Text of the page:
Pure essential oils are like precious jewelry or fine wine. They are the life force of natural, organic substances. Essential oils are highly concentrated—70-100 times more concentrated than dried herbs. This is easily demonstrated in the thousands of petals needed to produce a single drop of oil. Because they can penetrate the skin, they actually beautify within.
In general, commonly available essential oils are safe to use for aromatherapy or household purposes. However, due to their high concentration and potency it is important to be aware of the following safety information that applies to all of our oils.
Almost all essential oils should NOT be taken orally unless you would normally eat the source such as orange or grapefruit; and then make sure that they are 100% pure essential oils and not adulterated.
Store away from sunlight; keep closed.
Avoid all contact with mouth and eyes.
Do not apply oils to the skin undiluted. While some oils can be applied directly to skin, it is best to add the oil to a medium such as a carrier oil (olive, almond, jojoba, etc), water, nature alcohol, and other ready-to-use cosmetics.
Essential oils may cause skin irritation in people with very sensitive or damaged skin. Do a skin patch test first, if itching or redness occur on skin, place a cold, wet cloth on the area until the redness or itchiness disappears, and discontinue use.
More is not better when it comes to essential oils; please use oils as directed. They are generally used by the drop.
If you get an essential oil into your eyes, add a base oil to area and absorb this with a soft cloth before rinsing eyes with lots of cold water.
Bergamot and citrus essential oils are phototoxic. This means that they may cause skin discoloration in bright sunlight. Bergamot comes in a BF form which can be worn in bright sunlight.
Keep all essential oils out of the reach of children and pets.
Pregnant women and persons with health problems must consult doctor.
Avoid if you suffer from high blood pressure, pregnant, nursing, or suffer from epilepsy (see list below).
Do not use on infants.
Keep away from candles, cigarettes, and fire since they are flammable.
Do place bottle on wooden furniture; the oil could damage the finish of the wood.
Being natural products, essential oils are prone to variations due to geographic location, altitude, climate, season, methods of collection, wild or clonal change and method of distillation. Example: Oils obtained from one location during different seasons in the year can show variations in the chemical analysis and scent.
Safety Guidelines 2:
The following information is from Julia Lawless book The Illustrated Encyclopedia of Essential Oils. If you are planning on working with essential oils it is very important to research the oils and know the safety data about each oil you use. The book "Essential Oil Safety A Guide for Health Care Professionals" by Robert Tisserand and Tony Balacs is also a very good reference book.
Hazardous Oils: Bitter Almond, Arnica, Boldo, Broom, Buchu, Calamus, Camphor, Cassia, Chervil, Cinnamon (bark), Costus, Elecampane, Fennel (bitter), Horseradish, Mugwort, Mustard, Oregano, Pennyroyal, Pine (dwarf), Rue, Sage (common), Santolina, Sassafras, Savine, Savory, Tansy, Thuja, Thyme (red), Tonka, Wintergreen, Wormseed and Wormwood.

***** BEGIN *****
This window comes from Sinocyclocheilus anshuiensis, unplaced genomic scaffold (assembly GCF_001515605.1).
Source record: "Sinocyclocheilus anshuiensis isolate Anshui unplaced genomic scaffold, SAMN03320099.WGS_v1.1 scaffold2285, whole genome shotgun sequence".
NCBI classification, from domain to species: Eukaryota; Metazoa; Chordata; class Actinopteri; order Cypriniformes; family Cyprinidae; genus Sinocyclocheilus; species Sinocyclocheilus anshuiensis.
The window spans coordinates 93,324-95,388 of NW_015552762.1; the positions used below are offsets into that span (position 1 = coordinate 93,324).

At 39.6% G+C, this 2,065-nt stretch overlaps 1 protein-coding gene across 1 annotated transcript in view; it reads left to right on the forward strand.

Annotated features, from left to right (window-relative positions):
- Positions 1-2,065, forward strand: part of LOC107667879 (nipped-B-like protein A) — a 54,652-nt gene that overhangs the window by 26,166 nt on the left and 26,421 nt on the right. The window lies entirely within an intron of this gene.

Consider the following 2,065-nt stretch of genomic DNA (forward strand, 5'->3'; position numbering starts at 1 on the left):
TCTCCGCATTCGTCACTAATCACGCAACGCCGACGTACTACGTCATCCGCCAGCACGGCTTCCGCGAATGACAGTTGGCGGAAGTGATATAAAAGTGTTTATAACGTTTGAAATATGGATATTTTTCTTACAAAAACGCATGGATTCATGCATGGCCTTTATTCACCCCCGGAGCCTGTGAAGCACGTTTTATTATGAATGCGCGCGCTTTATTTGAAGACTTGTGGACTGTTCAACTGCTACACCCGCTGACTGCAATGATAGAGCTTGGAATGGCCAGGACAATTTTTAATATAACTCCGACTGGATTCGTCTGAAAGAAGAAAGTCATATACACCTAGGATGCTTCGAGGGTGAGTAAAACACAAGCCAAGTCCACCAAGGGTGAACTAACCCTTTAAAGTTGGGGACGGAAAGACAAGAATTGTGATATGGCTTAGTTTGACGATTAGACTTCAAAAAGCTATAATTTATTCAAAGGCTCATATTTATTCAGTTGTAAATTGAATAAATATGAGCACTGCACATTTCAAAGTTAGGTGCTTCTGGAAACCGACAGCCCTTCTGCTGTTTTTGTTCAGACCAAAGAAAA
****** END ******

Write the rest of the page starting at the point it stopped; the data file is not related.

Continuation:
Toxicity: Essential oils which should be used in moderation (only in dilution and for a maximum of two weeks at a time) because of toxicity levels are: Ajowan, Anise Star, Basil (exotic), Bay Laurel, Bay (West Indian), Camphor (white), Cassie, Cedarwood (Virginian), Cinnamon (leaf), Clove (bud), Coriander, Eucalyptus, Fennel (sweet), Hops, Hyssop, Juniper, Nutmeg, Parsley, Pepper (black), Sage (Spanish), Tagests, Tarragon, Thyme (white), Tuberose, Turmeric, Valerian.
Dermal/Skin Irritation: Oils which may irritate the skin, especially if used in a high concentration: Ajowan, Allspice, Aniseed, Basil (sweet), Black Pepper, Boreol, Cajeput, Caraway, Cedarwood (Virginian), Cinnamon (leaf), Clove (bud), Cornmint, Eucalyptus, Garlic, Ginger, Lemon, Parsley, Peppermint, Tyyme (white) and Turmeric.
Sensitization: Some oils may cause skin irritation only in those people with very sensitive skins or can cause an allergic reaction in some individuals. Always do a patch test before using a new oil to check for individual sensitization. Oils which may cause sensitization include: Basil (French), Bay Laurel, Benzoin, Cade, Canagaa, Cedarwood (Virginian), Chamomile (Roman and German), Citronella, Garlic, Geranium, Ginger, Hops, Jasmine, Lemon, Lemongrass, Lemon Balm (melissa), Litsea Cubeba, Lovage, Mastic, Mint, Orange, Peru Balsam, Pine (Scotch and long-leaf), Styrax, Tea Tree, Thyme (white), Tolu Balsam, Turmeric, Turpentine, Valerian, Vanilla, Verbena, Violet, Yarrow and Ylang Ylang.
Phototoxicity: Some oils are phototoxic, meaning they can cause skin pigmentation if exposed to direct sunlight. Do not use the following oils either neat or in dilution on the skin, if the area will be exposed to the sun: Angelica Root, Bergamot (except bergapten-free type), Cumin, Ginger, Lemon (expressed), Lime (expressed), Lovage, Mandarin, Orange and Verbena.
High Blood Pressure: Avoid the following oils in cases of high-hypertension: Hyssop, Rosemary, Sage (Spanish and common) and Thyme.
Epilepsy: Fennel (sweet).
Diabetes: Hyssop, Rosemary, Angelica, and Sage (all types).
Homeopathy: Homeopathic treatment is not compatible with the following: Black Pepper, Camphor, Eucalyptus and Peppermint.
For more information on essential oils and their uses, just give us a call.
"Nature is the healer of disease."---Hippocrates, Physician